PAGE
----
Naps

How to Help Your Toddler Nap at Home When Daycare is Closed

Amber LoRe

Many toddlers and preschoolers nap better at daycare or preschool than they do at home. Why? They find it easier to sleep at school when their friends are also napping. Gotta love that positive peer pressure! 

Now that preschools and daycares are shutting their doors to help stop the spread of COVID-19, many parents find themselves struggling to get their toddler to nap at home during the week. While they may have been able to cope with short or skipped naps on weekends, a lack of naps over the week can start to cause real issues as the overtiredness accumulates. Over time, poor napping can negatively impact night sleep, mood and behavior - issues no parent needs to add to their plate right now.

Here are five strategies for helping your toddler get the rest they need each day during this break from daycare or preschool:

1. Tire them out (mentally and physically)

Don’t worry - we’re not talking about using a color coded schedule here (though kudos to you if you’re making that work). Kids get a lot of stimulation at school, and we don’t suggest trying to replicate that at home. However, prioritizing some movement, fresh air and a bit of brain work in the morning can do wonders when it comes to laying a foundation for sleep. 

It doesn’t have to be complicated. A living room dance party, walk around the block and a few puzzles can help ensure your child is tired by midday. You can also check out these free activities and resources for ideas.

2. Offer naps at the right time

Mistiming naps makes it harder for kids to sleep. Follow an age appropriate schedule to make it easier for your child to fall asleep during the day. 

Toddlers taking one nap a day typically need the nap offered between 5-6 hours after they wake up. If a toddler is on the younger side (14-23 months old) they probably need closer to 5 hours. On the other hand, if they’re older (2-5 years old) they’ll likely need 5.5-6 hours of awake time.

Bonus Tip #1: Did you know that the SweetSpot tool in the Huckleberry app works for toddlers and preschoolers too? It will predict when your little one will next be tired, but not overtired.

Bonus Tip #2: Be sure to offer lunch before the midday nap so that your child doesn’t wake early from hunger.

3. Ensure a sleepy setting

Make sure the bedroom is conducive for sleep. At daycare or school, kids can amazingly sleep with the lights on and talking in the background. In the absence of a room full of other kids sleeping, most kids sleep better when the room is dark, quiet and cool. A noise machine can be your best friend if you need to muffle household or neighborhood sounds that might otherwise interfere with sleep.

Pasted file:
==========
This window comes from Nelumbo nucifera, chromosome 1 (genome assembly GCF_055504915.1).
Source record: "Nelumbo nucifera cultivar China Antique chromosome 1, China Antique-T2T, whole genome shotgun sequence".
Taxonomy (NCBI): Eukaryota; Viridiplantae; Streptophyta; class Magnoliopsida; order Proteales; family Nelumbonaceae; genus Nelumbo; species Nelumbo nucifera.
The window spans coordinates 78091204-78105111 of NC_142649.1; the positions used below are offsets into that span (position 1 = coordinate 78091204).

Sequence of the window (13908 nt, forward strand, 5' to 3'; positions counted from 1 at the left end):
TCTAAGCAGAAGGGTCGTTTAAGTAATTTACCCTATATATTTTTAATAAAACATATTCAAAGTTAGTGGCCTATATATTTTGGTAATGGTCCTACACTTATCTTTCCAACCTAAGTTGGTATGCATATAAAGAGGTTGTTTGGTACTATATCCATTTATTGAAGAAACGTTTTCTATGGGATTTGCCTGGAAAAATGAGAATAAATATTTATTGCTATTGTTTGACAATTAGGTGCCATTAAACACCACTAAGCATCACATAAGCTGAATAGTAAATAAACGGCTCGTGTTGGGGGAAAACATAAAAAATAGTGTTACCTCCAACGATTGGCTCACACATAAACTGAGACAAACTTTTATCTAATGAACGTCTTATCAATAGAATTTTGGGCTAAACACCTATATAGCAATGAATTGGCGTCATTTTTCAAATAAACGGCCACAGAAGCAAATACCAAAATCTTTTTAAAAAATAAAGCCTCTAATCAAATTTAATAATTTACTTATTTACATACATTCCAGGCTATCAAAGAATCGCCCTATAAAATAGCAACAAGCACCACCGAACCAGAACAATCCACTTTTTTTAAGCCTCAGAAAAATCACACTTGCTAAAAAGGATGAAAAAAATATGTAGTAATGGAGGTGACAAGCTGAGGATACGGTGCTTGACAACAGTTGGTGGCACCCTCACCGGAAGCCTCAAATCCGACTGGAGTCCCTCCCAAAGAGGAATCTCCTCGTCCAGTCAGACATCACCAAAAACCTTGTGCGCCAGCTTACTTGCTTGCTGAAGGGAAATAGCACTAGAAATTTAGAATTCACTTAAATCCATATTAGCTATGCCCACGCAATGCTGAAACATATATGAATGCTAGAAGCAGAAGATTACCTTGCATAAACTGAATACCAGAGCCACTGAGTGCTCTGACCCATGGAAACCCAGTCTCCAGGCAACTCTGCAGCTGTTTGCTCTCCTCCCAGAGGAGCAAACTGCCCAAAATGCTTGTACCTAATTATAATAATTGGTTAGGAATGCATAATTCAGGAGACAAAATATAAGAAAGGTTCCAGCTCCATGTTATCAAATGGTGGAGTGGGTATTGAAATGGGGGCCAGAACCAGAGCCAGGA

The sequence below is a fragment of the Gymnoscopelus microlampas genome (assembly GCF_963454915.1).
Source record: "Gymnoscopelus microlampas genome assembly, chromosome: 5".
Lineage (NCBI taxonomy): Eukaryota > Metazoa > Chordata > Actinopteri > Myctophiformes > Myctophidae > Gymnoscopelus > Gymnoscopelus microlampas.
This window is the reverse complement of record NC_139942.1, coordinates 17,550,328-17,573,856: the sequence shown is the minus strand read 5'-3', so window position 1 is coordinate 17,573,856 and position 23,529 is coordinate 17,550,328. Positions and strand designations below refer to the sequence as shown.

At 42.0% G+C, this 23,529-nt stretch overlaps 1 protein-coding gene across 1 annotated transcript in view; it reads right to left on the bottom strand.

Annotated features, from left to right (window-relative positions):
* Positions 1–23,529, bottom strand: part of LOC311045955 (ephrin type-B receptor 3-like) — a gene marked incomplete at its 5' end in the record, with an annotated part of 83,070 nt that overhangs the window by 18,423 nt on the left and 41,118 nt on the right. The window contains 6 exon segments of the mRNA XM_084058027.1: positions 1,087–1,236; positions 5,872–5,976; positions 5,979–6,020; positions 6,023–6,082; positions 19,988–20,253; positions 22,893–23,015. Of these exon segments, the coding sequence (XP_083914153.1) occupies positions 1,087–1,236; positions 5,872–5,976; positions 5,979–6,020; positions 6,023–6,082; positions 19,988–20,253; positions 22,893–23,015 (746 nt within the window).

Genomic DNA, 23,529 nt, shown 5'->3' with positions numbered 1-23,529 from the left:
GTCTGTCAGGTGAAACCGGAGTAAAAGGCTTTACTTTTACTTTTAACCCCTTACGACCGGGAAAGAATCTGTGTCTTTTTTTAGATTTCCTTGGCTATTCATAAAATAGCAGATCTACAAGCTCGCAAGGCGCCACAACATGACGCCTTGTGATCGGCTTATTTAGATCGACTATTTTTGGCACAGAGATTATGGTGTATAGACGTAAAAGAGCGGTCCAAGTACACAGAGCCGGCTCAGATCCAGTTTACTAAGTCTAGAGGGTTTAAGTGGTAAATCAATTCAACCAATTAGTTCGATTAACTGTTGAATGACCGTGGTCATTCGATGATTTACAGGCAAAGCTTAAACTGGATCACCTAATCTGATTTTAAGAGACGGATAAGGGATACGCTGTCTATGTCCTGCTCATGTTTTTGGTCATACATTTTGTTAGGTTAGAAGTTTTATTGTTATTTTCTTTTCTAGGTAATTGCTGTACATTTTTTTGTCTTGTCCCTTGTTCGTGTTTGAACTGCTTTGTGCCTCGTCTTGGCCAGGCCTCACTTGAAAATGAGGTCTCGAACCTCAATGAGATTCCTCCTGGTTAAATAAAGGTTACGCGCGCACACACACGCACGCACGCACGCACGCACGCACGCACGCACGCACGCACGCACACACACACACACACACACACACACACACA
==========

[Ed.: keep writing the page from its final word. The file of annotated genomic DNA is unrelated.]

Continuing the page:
4. Provide a nap routine as a cue for sleep

Your child likely has a routine before bedtime that helps them transition to sleep. It might be something like washing up and brushing teeth, changing into pajamas and reading a story before turning off the lights and saying goodnight. Likewise, kids also need sufficient opportunity to shift from play time to sleep time during the day. 

At school they would have had a predictable routine leading to the nap, such as lunch, potty, washing hands, set up cots, a set song, and dimmed lights.

Many parents find it helpful to offer a shortened version of their pre-bedtime routine before the nap. However keep in mind that some older toddlers and busy preschoolers could need as much as 30-45 minutes of winddown time before their nap before they’re able to settle down and sleep. Consider adding another story or two if your child has trouble settling down.

5. Give it enough time

Once you’ve set the stage for sleep you might find that your child is still resisting naps at home. Try not to be discouraged! It can take a week or two for toddlers to adjust to napping in a new way. 

We recommend working on the nap for about an hour. If your child still isn’t sleeping, you have two choices: try again in an hour (the younger they are, the more they’ll need the nap and it will be worth it to try one more time) or consider the nap over and offer an earlier bedtime (more appropriate for 3-4 year olds who may already be able to comfortably skip a nap from time to time).

Okay, my child still won’t nap. Now what?

Using these tips can help with regulating toddler nap schedules. If your child is still not napping there could be other factors at play which are preventing your child from taking restful naps at home. Huckleberry Premium was created to make sleep consultations for children more affordable for families. We take into consideration the uniqueness of every family's lifestyle as well as their sleep goals when working to create a successful sleep plan. If you are interested in more personalized analysis and guidance for your child, sign up now for Huckleberry Premium.

Related Articles: Nap Tips for Families With Multiple Kids, 13 Month Old Sleep Schedule and Development, Expert Advice for Handling the Two Year Sleep Regression, 18 Month Sleep Regression: What Parents Need to Know

About the Author: Amber LoRe is a pediatric sleep consultant with Huckleberry. She's always considered herself an advocate for children - from early jobs in daycare to her work as a family law attorney. She's been helping families get more sleep since 2011 and never gets tired of hearing success stories from happy clients. Amber lives outside NYC with her husband, their two awesome children and their rescue pup.